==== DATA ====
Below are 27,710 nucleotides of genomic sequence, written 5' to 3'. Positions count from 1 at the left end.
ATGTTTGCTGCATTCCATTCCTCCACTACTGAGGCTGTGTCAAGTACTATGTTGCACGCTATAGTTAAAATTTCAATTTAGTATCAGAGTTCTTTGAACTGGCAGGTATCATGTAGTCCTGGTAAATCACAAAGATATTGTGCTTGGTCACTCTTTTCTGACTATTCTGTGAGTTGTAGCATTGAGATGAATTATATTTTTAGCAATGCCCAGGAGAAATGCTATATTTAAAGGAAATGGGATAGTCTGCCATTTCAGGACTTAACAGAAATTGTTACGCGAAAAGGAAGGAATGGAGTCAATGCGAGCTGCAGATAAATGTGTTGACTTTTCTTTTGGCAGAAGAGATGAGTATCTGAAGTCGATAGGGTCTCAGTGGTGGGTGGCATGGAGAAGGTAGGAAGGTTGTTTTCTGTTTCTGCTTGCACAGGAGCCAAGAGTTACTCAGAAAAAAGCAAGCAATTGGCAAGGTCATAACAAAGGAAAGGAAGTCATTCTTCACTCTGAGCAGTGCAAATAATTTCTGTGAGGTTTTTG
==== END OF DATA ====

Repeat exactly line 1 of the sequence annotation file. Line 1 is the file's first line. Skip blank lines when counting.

Below are 27,710 nucleotides of genomic sequence, written 5' to 3'. Positions count from 1 at the left end.